This show was the best. It was compelling with action, innovative with the depiction of camera moves in interstellar fights (reminiscent of World War II battles), relevant with the contemporary issues of the time (mainly democracy and war) and the characters were well-written and well-acted. That alone should be enough reasons for me to be thankful for the show but I'm really thankful for the show for the sense of connection it provided for me. BSG arrived at a time where I was living in Las Vegas and dealing with life issues. BSG was both an escape and a way to connect with folks. I made new friends online because of our shared love of this show, had weekly talks with my best friend back East about it and it was a subject of conversation during the times I actually spoke to my father in this time period. Additionally, I was able to introduce BSG into the life of a special friend and it made a stronger bond between us.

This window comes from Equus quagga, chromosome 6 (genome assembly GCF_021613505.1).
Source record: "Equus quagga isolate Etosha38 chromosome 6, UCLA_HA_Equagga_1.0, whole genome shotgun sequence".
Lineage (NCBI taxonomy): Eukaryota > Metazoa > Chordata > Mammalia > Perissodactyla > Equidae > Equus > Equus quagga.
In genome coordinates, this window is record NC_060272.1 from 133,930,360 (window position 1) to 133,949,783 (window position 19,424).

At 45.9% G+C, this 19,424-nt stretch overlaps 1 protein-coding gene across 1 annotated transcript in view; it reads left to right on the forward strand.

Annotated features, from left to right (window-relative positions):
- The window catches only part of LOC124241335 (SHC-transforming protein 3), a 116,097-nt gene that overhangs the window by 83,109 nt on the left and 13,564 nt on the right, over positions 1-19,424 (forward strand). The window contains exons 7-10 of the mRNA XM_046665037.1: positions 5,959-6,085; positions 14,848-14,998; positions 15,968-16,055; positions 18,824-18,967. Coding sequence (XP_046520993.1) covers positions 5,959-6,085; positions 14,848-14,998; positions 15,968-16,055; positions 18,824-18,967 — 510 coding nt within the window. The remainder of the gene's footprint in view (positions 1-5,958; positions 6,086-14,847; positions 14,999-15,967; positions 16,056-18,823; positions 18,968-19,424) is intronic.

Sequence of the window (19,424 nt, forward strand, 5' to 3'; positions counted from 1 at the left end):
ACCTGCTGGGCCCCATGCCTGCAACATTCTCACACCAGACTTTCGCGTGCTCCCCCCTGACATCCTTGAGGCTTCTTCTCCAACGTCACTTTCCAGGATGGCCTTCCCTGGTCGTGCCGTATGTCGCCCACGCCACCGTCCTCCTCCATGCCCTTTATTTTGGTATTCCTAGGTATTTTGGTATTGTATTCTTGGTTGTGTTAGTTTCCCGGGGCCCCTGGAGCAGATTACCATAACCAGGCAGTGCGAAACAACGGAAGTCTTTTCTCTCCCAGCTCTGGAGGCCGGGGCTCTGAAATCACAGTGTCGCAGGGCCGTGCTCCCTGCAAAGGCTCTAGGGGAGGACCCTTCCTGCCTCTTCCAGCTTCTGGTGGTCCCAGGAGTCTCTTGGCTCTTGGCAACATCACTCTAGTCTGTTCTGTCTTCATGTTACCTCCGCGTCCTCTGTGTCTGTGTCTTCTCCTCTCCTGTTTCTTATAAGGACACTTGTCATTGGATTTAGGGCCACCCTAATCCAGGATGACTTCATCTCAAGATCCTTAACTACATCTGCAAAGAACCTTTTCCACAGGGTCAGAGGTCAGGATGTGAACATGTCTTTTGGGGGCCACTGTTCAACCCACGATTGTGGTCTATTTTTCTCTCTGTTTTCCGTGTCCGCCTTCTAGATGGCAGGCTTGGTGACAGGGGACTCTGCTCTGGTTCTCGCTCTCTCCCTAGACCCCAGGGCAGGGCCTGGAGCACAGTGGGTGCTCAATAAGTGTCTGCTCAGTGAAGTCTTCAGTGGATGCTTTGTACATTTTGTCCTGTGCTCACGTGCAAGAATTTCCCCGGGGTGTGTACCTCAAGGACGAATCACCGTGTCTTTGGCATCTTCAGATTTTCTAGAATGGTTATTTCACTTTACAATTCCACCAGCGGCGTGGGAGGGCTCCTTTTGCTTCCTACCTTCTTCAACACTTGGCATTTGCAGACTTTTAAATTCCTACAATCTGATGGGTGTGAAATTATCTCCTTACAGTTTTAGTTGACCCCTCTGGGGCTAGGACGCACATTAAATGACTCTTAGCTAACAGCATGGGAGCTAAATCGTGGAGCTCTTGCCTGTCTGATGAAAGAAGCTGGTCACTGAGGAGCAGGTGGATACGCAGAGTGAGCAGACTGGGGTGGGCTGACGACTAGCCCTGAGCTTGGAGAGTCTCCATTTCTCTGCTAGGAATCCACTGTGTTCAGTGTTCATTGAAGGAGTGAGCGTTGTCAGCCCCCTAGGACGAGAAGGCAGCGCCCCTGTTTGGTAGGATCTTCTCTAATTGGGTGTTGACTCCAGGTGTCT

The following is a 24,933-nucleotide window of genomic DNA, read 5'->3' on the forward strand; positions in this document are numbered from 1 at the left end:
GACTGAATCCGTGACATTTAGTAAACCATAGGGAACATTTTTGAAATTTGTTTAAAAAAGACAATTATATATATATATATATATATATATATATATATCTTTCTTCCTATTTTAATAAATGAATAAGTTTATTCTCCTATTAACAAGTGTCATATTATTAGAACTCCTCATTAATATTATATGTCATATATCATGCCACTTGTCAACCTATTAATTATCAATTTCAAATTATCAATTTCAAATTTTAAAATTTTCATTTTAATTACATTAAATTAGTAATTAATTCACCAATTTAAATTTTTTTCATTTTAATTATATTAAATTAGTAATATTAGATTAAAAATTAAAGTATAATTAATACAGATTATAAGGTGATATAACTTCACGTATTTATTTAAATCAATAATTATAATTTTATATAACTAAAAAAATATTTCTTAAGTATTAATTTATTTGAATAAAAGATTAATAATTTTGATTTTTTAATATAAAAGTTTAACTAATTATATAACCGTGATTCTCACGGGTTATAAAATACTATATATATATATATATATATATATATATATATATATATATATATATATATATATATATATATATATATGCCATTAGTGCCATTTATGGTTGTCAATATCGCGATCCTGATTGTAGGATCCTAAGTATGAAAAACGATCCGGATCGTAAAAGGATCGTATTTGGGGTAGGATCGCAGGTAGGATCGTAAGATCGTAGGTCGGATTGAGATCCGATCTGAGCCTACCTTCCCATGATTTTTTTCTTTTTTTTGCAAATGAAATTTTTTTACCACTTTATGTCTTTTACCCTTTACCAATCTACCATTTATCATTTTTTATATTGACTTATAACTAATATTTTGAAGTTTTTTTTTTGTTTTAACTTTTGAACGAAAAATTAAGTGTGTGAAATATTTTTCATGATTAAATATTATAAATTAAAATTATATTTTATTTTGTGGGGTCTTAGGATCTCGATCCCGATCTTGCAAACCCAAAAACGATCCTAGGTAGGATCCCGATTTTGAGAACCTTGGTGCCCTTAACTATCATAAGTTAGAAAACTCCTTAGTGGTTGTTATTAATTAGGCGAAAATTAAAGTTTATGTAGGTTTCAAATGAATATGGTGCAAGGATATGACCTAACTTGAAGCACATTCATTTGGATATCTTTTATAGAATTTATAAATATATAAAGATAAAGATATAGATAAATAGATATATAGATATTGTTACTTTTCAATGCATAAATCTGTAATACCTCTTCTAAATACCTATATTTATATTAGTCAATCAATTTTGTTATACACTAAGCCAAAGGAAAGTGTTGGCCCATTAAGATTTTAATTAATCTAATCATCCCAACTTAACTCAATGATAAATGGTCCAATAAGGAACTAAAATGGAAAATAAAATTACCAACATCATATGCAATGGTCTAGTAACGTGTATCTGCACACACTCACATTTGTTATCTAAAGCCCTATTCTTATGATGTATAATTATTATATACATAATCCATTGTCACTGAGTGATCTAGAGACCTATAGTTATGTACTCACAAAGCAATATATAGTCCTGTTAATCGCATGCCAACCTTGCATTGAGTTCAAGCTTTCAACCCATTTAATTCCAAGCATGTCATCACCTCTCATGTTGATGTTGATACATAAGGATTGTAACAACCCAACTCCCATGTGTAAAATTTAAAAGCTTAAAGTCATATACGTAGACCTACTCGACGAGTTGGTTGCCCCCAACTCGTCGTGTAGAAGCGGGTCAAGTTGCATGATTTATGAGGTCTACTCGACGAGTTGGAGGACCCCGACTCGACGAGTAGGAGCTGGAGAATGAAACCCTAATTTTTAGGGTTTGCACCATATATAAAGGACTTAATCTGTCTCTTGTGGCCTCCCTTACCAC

I'm thankful for Helo's relationship with Starbuck. I'm thankful for Roslin for being the badass president the survivors need. I'm thankful for Athena for stepping up and becoming the mother to us all. I'm thankful for Ronald D. Moore and company for creating this dynamic show that you should definitely watch.

Greg Morrow

I'm thankful for Squirrel Girl, which is simply brilliant -- literally unbeatable, but mostly not by fighting but by empathizing, talking, and understanding, but when necessary exceptional at fighting. Diverse cast, strong plots, clever writing, distinct art with effective storytelling.

I'm thankful for Breaking Cat News -- beautifully water-colored, gently humorous, personal voice with ept characterization.